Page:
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diarymousetamer

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Published on February 17, 2014

Author: ldlco

Source: authorstream.com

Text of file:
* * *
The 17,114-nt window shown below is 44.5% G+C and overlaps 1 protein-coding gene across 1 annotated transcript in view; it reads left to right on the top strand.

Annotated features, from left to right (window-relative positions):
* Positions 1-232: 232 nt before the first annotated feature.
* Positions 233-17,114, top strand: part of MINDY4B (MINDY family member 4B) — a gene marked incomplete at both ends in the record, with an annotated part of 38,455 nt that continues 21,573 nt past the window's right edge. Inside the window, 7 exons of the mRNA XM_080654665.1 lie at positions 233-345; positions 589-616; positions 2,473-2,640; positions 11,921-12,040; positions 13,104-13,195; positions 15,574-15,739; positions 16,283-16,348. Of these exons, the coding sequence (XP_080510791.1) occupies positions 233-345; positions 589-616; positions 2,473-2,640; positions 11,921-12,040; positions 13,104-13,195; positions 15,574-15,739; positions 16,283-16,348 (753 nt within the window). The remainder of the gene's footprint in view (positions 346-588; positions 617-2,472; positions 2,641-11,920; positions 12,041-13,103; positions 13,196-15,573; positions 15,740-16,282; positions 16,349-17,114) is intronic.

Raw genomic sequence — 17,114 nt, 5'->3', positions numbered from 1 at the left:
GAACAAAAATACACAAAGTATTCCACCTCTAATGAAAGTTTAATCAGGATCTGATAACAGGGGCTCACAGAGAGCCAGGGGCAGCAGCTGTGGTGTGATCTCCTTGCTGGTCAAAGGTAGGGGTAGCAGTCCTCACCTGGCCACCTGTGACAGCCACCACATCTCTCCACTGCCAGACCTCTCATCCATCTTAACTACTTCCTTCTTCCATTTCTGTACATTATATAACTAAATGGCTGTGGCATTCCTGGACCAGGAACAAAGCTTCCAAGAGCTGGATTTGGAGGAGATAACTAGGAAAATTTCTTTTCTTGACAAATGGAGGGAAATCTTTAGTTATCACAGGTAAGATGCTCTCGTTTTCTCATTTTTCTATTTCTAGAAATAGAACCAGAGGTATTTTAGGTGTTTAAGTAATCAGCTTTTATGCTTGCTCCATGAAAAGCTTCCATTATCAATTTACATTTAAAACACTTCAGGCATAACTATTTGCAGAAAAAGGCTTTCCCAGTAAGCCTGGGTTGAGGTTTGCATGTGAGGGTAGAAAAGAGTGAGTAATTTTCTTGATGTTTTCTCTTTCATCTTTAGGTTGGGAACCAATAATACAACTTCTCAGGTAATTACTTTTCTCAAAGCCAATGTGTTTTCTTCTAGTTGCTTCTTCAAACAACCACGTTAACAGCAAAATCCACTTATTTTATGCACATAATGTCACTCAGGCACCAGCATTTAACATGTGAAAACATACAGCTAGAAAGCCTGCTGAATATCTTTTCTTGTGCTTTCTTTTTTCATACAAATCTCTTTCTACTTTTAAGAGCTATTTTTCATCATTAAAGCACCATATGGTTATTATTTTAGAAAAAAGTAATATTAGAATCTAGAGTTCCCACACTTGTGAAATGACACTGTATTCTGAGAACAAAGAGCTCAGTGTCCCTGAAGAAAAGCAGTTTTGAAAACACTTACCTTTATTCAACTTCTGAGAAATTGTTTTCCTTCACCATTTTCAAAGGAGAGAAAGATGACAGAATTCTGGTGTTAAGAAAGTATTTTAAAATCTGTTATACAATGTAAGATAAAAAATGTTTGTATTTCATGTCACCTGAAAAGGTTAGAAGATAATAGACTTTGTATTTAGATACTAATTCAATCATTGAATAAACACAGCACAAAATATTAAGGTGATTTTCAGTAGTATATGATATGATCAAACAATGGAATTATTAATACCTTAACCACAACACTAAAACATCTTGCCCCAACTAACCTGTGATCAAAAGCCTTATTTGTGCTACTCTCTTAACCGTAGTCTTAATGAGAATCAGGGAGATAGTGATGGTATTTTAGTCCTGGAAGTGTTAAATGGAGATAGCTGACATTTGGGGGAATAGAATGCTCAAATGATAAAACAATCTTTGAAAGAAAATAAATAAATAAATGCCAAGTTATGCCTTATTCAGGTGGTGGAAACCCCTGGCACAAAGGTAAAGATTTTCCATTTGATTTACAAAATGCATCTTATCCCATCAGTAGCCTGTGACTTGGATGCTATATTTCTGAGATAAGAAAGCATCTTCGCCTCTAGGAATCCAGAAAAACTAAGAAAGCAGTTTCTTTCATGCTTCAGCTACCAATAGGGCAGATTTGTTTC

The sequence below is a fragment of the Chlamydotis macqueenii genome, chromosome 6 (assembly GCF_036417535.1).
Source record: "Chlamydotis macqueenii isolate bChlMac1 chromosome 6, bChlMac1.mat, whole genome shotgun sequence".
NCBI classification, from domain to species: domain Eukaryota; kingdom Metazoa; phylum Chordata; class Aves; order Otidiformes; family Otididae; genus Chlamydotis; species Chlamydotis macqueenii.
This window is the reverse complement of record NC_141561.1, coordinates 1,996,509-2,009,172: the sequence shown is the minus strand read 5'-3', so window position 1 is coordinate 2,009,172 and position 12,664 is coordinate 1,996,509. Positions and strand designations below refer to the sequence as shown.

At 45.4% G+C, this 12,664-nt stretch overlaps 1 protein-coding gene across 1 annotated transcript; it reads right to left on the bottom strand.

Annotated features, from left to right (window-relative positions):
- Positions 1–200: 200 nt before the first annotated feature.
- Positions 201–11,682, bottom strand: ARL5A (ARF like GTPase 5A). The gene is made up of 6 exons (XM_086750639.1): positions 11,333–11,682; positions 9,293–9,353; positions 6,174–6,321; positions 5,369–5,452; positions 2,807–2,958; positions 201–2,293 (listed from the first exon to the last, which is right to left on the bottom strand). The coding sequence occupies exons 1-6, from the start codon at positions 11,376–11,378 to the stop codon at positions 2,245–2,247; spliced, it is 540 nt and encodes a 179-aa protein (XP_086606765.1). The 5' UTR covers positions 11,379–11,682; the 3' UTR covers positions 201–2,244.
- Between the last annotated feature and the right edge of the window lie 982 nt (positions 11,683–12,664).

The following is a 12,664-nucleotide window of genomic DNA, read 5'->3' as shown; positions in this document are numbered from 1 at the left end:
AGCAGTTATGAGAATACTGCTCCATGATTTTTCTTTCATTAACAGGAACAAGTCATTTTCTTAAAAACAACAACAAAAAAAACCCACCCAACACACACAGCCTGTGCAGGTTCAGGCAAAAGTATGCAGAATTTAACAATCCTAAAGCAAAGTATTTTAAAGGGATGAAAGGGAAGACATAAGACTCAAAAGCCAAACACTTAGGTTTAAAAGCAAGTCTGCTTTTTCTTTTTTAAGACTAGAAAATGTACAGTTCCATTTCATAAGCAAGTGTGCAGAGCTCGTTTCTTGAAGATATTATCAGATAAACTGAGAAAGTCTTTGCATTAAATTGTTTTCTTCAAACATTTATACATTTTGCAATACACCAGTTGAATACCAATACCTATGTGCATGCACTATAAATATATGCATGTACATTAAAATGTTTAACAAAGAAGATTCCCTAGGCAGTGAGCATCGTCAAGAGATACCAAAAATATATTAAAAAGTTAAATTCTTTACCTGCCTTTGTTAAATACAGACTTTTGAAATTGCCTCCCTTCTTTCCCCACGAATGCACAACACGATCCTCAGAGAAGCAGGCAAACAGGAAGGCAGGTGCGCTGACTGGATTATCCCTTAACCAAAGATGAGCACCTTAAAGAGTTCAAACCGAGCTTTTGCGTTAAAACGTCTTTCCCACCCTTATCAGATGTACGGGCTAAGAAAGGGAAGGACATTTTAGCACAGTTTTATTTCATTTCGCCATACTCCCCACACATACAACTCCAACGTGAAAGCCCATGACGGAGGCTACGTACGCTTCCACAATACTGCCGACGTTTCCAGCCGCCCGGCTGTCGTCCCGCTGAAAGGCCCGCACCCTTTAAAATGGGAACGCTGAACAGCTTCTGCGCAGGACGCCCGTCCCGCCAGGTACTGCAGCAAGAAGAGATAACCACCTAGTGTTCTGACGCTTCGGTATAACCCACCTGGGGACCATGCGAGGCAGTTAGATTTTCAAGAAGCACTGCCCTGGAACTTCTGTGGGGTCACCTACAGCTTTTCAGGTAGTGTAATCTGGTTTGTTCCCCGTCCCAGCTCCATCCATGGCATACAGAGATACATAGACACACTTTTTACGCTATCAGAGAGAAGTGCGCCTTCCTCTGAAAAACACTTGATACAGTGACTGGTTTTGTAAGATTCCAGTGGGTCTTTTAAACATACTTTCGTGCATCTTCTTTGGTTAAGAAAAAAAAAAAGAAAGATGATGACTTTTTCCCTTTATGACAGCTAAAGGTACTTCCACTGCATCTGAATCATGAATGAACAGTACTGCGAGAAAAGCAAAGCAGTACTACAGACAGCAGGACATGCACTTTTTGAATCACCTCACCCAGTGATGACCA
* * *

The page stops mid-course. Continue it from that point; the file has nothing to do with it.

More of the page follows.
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PowerPoint Presentation: Diary of a Mouse Tamer PowerPoint Presentation: M O U S E A in the H PowerPoint Presentation: Diary of a Mouse Tamer PowerPoint Presentation: Feb. 10. Suggested a manner to arrange the cage....but S__ reacted violently, accusing me of taking over. She screamed at me, calling me names, storming out of the room, slamming the door. PowerPoint Presentation: She frightened me by verbally threatening to release the mice from their cage. She says she wishes to return them to the girls she bought them from. Pushkin, sitting on the floor, sniffs at the air. PowerPoint Presentation: Feb. 11. The mice groom themselves and each other, acting excited at having their cage cleaned and rearranged: Kitty-Litter covered by long, tangled grass, with short grass on top. An empty spool of toilet tissue and the hollow stem of a Yucca plant serve as temporary furniture. The stem is full of brown, hair--like fibers and pulp. The mice have already begun scooping out a passageway. They climb on it, in order to put their noses against the air-holes in the lid. We put each mouse in the cage alone and let each mouse explore the cage on his own. Then both mice are put in together. One mouse is shyer than the other. Holding the mice in our hands, they feel like quivering puffs of fluff or miniature tumble-weeds or fluttering moths. Feb. 12. This morning I discover a dike, a mound of pulp the mice have scooped out from the Yucca plant. Pushkin apparently notices the mice for the very first time. He hits at the cage with his paw and watches the mice with an air of authority. Every time he strikes the glass, the mice disappear under the grass. Watching me prepare their cage, he becomes temperamental, ripping across the room, howling at the top of his lungs. PowerPoint Presentation: Feb. 14. The mice are are placed in a large cage with bars instead of the "aquarium." A ladder joins the lower level with the middle level. Another ladder joins the middle level with the top level. A treadmill, food dish and water bottle are placed inside. It is important to use only cardboard and light-weight plastic for the furnishings, in case of mishaps or collapses. The mice quickly explore all three tiers and investigate every feature. I leave them in a quiet backroom. Several hours later I am shocked to discover one mouse clinging on the outside of the cage. Afraid of mice, I call S__, who takes an eternity in coming. She nabs the mouse by its tail. The mice are hastily returned to their aquarium. PowerPoint Presentation: Feb. 17. The cage is "improved" and the mice are returned. Unprompted, they discover the utility of every single item in their cage. They pull blades of grass over the food dish to keep its contents fresh. PowerPoint Presentation: I reward them with tiny crumbs of cake. But one mouse begins munching on a tiny turd or dropping, as if it is still too young to digest real food. The mice are a few weeks old. For my own reassurance, their cage is kept under Pushkin's guard and regard. Feb. 19. Today five, ruddy-color, new-born mice are found lying in the grass of the aquarium. They are about one to two centimeters in length, squirming and without facial features. The mother sits on them contentedly. I recall how we observed earlier that one mouse was larger than the other. They were only a few weeks old when S__ and her friends smuggled them into the house. The teenagers were playing way too quietly and that's how it was discovered. Feb. 22. A new cage is bought and set up for the "aunt." The next day I discover S__ had returned the "aunt" to the old aquarium. And the "aunt" can no longer be distinguished from the mother, since both mice sit on the babies expressly to confuse observers. The "mother" spends a lot of time ripping paper up and transferring it from one place to another and covering the babies with it. She also uses corn husks, grass and dirt. She even manages to plaster one side of the cage with these materials. Taking a hint, I transfer the cage to a darker, cooler, more isolated place and she seems content. Earlier, I had told S__ that the babies would have to be killed immediately unless she could make arrangements with the girls who sold her the mice. They had promised they would take the babies off her hands. But, eventually, the promises were broken. PowerPoint Presentation: Feb. 26. The babies seem to be covered with a silvery down and their ears and eyelids are visible. They are also capable of "sleepwalking," as one climbs over another. After separating the aunt from the mother for some hours, we find the mother attacks her (the aunt) when she is put back into the cage. Feb. 27. We discover the Yucca-plant stem has been completely tunneled through. The stem is completely hollow. Lifting the "log" to examine it, something falls out of it. It turns out to be a baby. March 1. The babies look like inch long, silky puppies, who constantly sleep, sleepwalk or nurse. One of them has strayed from the napping pack to the weedy grass in the center of the aquarium. We try to point him back. But he turns the opposite direction. We try again to nudge him back, but he refuses to budge. We look on silently a few minutes, pretending we are gone. He turns around and makes his way back towards his siblings. When we laugh out loud, he stops and turns around and starts making his way in the opposite direction, away from his siblings, an act of brilliant subterfuge, for which he should receive a medal! March 3. S__ notices that when the babies are nursing and she lifts the mother, some of the (nursing) babies are dragged along with her, out of their cozy corner. She believes that is why some get separated from the others. March 8. In addition to the water bottle we have put in a small container of water covered with a flap of paper perforated by a tiny straw. The straw has indeed been gnawed on. Also, a piece of celery, slightly cooked, is put in. The mother and two little babies start nibbling at it. Actually, it appears as if the mother is teaching the babies to eat it, for before, she was never interested in eating celery. March 24. By this time we are able to differentiate four baby boys from one little baby girl (The boys have protrusions on their rear ends). The two "mothers" and baby girl are put in a separate tank. The girl is high spirited and hops about like a grasshopper for sheer happiness. She delights most in making the treadmill turn for minutes at a time. PowerPoint Presentation: Bottom Top Right Side Left Side Top Left Side Right Side Bottom PowerPoint Presentation: March 27. The mother is discovered burrowing a tunnel under the plants in the tank. She crawls in, digs until the structure begins to collapse, then backs out again. In this way, the tunnel is extended inch by inch. Finally, the "girl" rushes in on her heels, while the mother darts out, leaving the girl to withstand a shower of pebbles. March 28. The next day, the cage is up to its top in soil, as the underground works continue. The mother seems depressed and appears to be preparing for hibernation? Eventually, they are put in separate tanks. I use sawdust or grass in their cages. March 30. The mother plays like a kitten with a length of thread that dangles into her cage The "girl" seems to thank me as she sniffs my finger whenever I place an item in her own, separate cage. PowerPoint Presentation: April 1. The mice have taught me about 1)Intelligence: Much of it is uncultivated and innate at birth, including the ability to tease, to mimic, to be playful, to be sympathetic and to have deportment. 2)Space: A larger population can make a small space larger. There might be more stimulation and interaction between four mice than between two mice. Also, each of the four mice has one space it lives in, not just one-fourth of a space. 3)Civilization: Mice like to have houses to live in and wheels to run in and balls to roll in, etc. If a pre-fabricated house is put into a mouse cage, immediately a hierarchy arises among them. The nicest area of the house goes to the strongest and most influential mouse. A mode of behavior is set in motion: Weaker mice eat after the stronger mice have eaten. Control of urine and faeces is exercised as the "house" is perceived as a "clean" place or place of rest. A culture arises. PowerPoint Presentation: May 11. The cardboard houses I make for the mice have round openings for "windows" and "doors" and the houses stand on empty toilet-tissue spools, which serve as columns. Today I discover a perfect oval opening which has been gnawed in one of the columns supporting the females' house. As if to demonstrate its function, the "aunt" runs inside the column and hides there! The columns in the "male" cage are still whole, but a couple of hours later, a perfect oval appears in one of them, too! June 30. Sometimes, in an extravagant mood, I have spent hours making a cardboard mouse house. Sometimes I have covered the perfectly round "windows" with wire mesh or plastic netting, to let light in only. But their last house was built hastily and I've discovered a perfectly oval, mouse-made hole in the lower side of it, with a loose piece of mesh lying flat up against it. The mesh has been dislodged from the roof of the house, for no "window" of the house had mesh already over it. It is uncannily, as if the mice are imitating the process of building a house! Jan. 5. A wild, brown mouse, I am told, has been seen running out from under the couch in the living room. I am so sick with despair, I hardly can take note of the event. PowerPoint Presentation:  Jan. 7. I awaken to a commotion. Pushkin apparently had grabbed the mouse and in his mouth, but S__ shouted, "Let it go!" and Pushkin did, letting the mouse escape. After this, confused by the ethics of the situation, Pushkin takes no more interest in the brown stranger. Jan. 10. I think of trying to lure the mouse into an unused cage, using my tame mice as "decoys." My scheme fails, however, because instead of playing and making noise at night as they usually do, the mice conspire to make no noise at all. At two in the morning, they are soundly sleeping. PowerPoint Presentation: Jan. 15. Another member of the house (T__), who allowed S__ to keep the mice, in the firt place, put out a mouse trap, in which the dead mouse was found today, I am told. PowerPoint Presentation:  Appendix Because of contaminated grass, one of the "parents" started bleeding from her head and developed a deep cut that appeared to sever her face from her head. It curved downward into her eye. She scratched relentlessly and lost the hair on her head and neck. She appeared to have lost one eye. The other "parent" developed a lump under her armpit. It grew to the size of an acorn in a few days. Then it spread to her back leg. A little iodine in their water bottle seemed to reduce the scratching of both mice and a drop of iodine and ammonia seemed to heal the cut and to restore hair growth. The mice comforted each other with great affection, but soon the daughter developed a lump under her arm. I treated the daughter's lump with a dab of terpentine and a dab of acne cream containing special vitamins. The daughter developed an incessant itch and eventually lost one of her eyes through scratching. During this period the mice often lay in pyramid-type fashion, each on top of the other with the heavier daughter on top. Soon it was discovered that one mouse had become lame, unable to use her hind legs. I am convinced now that this prevented her from scratching her eye out. Weeks later, based on this hunch, I taped the hind feet of a boy, who'd developed the disease, and he indeed recovered). I fashioned a splint of two pieces of cardboard for her lower torso. She crouched uncer the treadmill and always lay facing it, as if she remembered it as the greatest joy in her life. Within days she ws moving again, walking short distances. She became very tame, allowing me to hold her indefinitely in my hand without any impatience, closing her eyelids when her cheek was stroked by my huge finger. On February 17, one mouse died of a bleeding lump during the night. She remained herself to the very last day, hopping on her treadmill, eating and drinking normally, requiring little attention and acting in good spirits. Only her plaintive, delicate chirping indicated her grave condition. On March 14, another mouse died. Before she died, she had pulled partially out of her "cast," which we took off. I was shocked to see how emaciated she was. I couldn't bring myself to touch her, even though I had grown to love her immensely. S__ picked her up and held her, until I finally gained control of myself and could hold her. Put down, she lurched forward, walking, but her skinny torso and gigantic head made this an unwieldy task. Immediately she walked to her treadmill and put her head and shoulders on it. The next day, with an eye dropper I fed her a few drops of milk, but later she refused food. I held her a long time and then played a recording of C.M. Widor's Organ Symphony. Shortly afterwards she passed away. When I discovered her, two bitter tears of anguish were still clinging to her eyes. On the day before Ascension Day, one of the boys died. He also, was attacked by the "scratching" disease, which left him blind in both eyes. His brother cared for him continually, licking his eyes, cuddling him in sleep, guiding him to the water bottle in the cage. One day he could not quite reach the water bottle and became dehydrated overnight. His last day of life, I held him a few minutes in my cupped hand. He stood on his hind feet, swaying like a feather, chirping like a bird. A thunderstorm brewed in the afternoon. Like a leaf fallen over, the mouse looked as if he had died while standing on his hind legs. He had been a gentle, modest creature, like an unobtrusive but often unnoticed child. On July 24, the daughter, whose lump had grown to be tremendous, died peacefully. Some hours after having eaten as normal, she put her head under her treadmill and covered her body with grass. ©1995-2014 R. Higgins PowerPoint Presentation: Also by the same author: www.cafepress.com/tramp1